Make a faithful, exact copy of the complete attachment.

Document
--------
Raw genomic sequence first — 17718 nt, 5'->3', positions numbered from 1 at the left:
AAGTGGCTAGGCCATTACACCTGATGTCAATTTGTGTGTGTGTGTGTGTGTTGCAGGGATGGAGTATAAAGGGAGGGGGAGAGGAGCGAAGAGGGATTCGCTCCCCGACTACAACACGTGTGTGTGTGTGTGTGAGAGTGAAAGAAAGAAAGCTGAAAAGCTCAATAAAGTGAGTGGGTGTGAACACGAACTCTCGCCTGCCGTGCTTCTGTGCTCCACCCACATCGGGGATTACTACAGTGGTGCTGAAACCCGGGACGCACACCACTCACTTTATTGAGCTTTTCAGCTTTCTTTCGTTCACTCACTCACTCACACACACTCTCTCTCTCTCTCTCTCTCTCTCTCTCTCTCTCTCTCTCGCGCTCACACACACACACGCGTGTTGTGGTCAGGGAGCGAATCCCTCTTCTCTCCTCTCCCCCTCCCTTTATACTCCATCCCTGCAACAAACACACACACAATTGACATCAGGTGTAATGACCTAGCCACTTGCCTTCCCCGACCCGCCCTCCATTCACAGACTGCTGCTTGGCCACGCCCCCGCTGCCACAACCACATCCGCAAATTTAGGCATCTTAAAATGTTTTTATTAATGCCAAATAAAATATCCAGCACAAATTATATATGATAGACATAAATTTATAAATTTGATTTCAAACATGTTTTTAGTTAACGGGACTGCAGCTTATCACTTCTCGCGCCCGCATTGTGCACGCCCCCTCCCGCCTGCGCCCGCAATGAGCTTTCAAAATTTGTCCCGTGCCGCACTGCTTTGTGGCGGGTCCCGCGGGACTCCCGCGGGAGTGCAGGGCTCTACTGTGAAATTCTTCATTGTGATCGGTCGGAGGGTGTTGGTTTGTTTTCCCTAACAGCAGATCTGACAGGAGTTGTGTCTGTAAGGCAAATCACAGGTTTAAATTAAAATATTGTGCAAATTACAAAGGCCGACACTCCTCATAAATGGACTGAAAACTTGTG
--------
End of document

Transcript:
Raw genomic sequence first — 17718 nt, 5'->3', positions numbered from 1 at the left:
AAGTGGCTAGGCCATTACACCTGATGTCAATTTGTGTGTGTGTGTGTGTGTTGCAGGGATGGAGTATAAAGGGAGGGGGAGAGGAGCGAAGAGGGATTCGCTCCCCGACTACAACACGTGTGTGTGTGTGTGTGAGAGTGAAAGAAAGAAAGCTGAAAAGCTCAATAAAGTGAGTGGGTGTGAACACGAACTCTCGCCTGCCGTGCTTCTGTGCTCCACCCACATCGGGGATTACTACAGTGGTGCTGAAACCCGGGACGCACACCACTCACTTTATTGAGCTTTTCAGCTTTCTTTCGTTCACTCACTCACTCACACACACTCTCTCTCTCTCTCTCTCTCTCTCTCTCTCTCTCTCTCTCGCGCTCACACACACACACGCGTGTTGTGGTCAGGGAGCGAATCCCTCTTCTCTCCTCTCCCCCTCCCTTTATACTCCATCCCTGCAACAAACACACACACAATTGACATCAGGTGTAATGACCTAGCCACTTGCCTTCCCCGACCCGCCCTCCATTCACAGACTGCTGCTTGGCCACGCCCCCGCTGCCACAACCACATCCGCAAATTTAGGCATCTTAAAATGTTTTTATTAATGCCAAATAAAATATCCAGCACAAATTATATATGATAGACATAAATTTATAAATTTGATTTCAAACATGTTTTTAGTTAACGGGACTGCAGCTTATCACTTCTCGCGCCCGCATTGTGCACGCCCCCTCCCGCCTGCGCCCGCAATGAGCTTTCAAAATTTGTCCCGTGCCGCACTGCTTTGTGGCGGGTCCCGCGGGACTCCCGCGGGAGTGCAGGGCTCTACTGTGAAATTCTTCATTGTGATCGGTCGGAGGGTGTTGGTTTGTTTTCCCTAACAGCAGATCTGACAGGAGTTGTGTCTGTAAGGCAAATCACAGGTTTAAATTAAAATATTGTGCAAATTACAAAGGCCGACACTCCTCATAAATGGACTGAAAACTTGTG